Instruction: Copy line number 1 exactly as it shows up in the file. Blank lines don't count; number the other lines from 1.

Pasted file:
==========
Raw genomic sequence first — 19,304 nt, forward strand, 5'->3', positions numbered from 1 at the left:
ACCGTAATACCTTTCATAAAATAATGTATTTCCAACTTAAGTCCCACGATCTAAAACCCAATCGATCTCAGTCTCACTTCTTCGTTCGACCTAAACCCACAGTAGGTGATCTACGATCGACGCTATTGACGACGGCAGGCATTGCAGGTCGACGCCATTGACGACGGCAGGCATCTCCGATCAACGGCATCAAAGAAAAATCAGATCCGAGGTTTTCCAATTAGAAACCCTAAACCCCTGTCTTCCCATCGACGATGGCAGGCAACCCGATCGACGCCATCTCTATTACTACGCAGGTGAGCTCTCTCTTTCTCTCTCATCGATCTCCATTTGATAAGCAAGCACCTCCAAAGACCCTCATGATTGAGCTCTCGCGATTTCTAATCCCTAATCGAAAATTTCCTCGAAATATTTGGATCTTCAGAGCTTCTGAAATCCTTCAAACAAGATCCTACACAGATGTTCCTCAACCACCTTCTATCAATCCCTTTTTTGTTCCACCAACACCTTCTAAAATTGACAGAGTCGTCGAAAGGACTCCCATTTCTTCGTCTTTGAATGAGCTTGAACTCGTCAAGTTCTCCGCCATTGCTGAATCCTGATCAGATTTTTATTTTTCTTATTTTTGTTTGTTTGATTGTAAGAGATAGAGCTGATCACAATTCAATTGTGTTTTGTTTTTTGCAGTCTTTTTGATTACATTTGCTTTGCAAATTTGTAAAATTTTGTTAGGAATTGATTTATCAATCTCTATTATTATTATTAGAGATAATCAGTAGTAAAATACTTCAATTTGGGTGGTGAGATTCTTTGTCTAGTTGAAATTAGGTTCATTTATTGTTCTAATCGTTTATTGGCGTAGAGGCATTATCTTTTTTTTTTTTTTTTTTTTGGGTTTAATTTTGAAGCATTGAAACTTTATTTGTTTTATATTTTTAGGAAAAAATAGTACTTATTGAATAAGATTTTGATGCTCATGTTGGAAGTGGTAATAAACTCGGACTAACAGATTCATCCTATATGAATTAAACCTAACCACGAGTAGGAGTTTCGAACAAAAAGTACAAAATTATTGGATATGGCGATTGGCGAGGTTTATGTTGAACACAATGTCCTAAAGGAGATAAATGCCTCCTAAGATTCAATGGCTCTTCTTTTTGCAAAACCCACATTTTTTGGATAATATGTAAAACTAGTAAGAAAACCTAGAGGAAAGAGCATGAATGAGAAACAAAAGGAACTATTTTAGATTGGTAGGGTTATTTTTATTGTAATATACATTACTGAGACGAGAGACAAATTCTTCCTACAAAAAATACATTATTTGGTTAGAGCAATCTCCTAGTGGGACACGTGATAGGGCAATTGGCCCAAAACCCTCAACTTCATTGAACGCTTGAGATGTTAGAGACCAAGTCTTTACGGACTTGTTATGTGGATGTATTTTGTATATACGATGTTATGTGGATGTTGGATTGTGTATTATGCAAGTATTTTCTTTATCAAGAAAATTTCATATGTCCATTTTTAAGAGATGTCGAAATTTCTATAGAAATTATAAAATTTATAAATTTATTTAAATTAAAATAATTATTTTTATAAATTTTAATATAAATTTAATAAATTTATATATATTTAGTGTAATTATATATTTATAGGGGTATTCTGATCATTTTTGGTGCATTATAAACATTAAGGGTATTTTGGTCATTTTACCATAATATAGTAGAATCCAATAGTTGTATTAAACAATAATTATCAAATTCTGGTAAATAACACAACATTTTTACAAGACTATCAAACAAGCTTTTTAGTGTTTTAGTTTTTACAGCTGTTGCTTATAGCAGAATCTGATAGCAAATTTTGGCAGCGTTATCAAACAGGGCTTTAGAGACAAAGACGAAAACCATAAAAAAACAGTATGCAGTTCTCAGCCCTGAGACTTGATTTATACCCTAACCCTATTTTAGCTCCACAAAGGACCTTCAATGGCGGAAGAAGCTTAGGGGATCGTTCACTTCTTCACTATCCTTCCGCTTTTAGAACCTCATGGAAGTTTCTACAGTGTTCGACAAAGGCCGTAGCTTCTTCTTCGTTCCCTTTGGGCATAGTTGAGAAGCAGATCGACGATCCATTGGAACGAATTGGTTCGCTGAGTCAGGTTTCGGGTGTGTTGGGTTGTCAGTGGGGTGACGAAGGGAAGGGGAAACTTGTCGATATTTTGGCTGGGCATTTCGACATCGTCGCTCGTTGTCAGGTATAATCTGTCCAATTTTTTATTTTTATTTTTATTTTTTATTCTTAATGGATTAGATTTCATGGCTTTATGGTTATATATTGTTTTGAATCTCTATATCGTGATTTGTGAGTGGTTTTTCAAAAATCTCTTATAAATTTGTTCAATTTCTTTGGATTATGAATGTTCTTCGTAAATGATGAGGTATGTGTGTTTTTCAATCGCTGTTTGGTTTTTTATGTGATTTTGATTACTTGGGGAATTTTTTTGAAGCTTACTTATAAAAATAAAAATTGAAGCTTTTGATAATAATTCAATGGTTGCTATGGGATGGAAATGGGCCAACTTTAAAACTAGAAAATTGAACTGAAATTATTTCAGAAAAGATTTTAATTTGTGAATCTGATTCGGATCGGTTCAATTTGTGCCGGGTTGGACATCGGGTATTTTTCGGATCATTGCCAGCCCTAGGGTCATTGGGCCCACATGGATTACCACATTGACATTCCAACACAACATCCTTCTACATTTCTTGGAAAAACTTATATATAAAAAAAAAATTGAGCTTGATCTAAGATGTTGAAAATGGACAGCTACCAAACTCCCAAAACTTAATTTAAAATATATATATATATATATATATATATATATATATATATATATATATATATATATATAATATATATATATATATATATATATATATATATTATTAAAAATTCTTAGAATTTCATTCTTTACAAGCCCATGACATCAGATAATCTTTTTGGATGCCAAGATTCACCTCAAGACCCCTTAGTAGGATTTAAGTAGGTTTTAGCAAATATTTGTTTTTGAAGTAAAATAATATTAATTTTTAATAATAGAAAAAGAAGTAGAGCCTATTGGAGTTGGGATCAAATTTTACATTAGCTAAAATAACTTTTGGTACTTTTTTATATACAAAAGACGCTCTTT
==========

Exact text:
Raw genomic sequence first — 19,304 nt, forward strand, 5'->3', positions numbered from 1 at the left: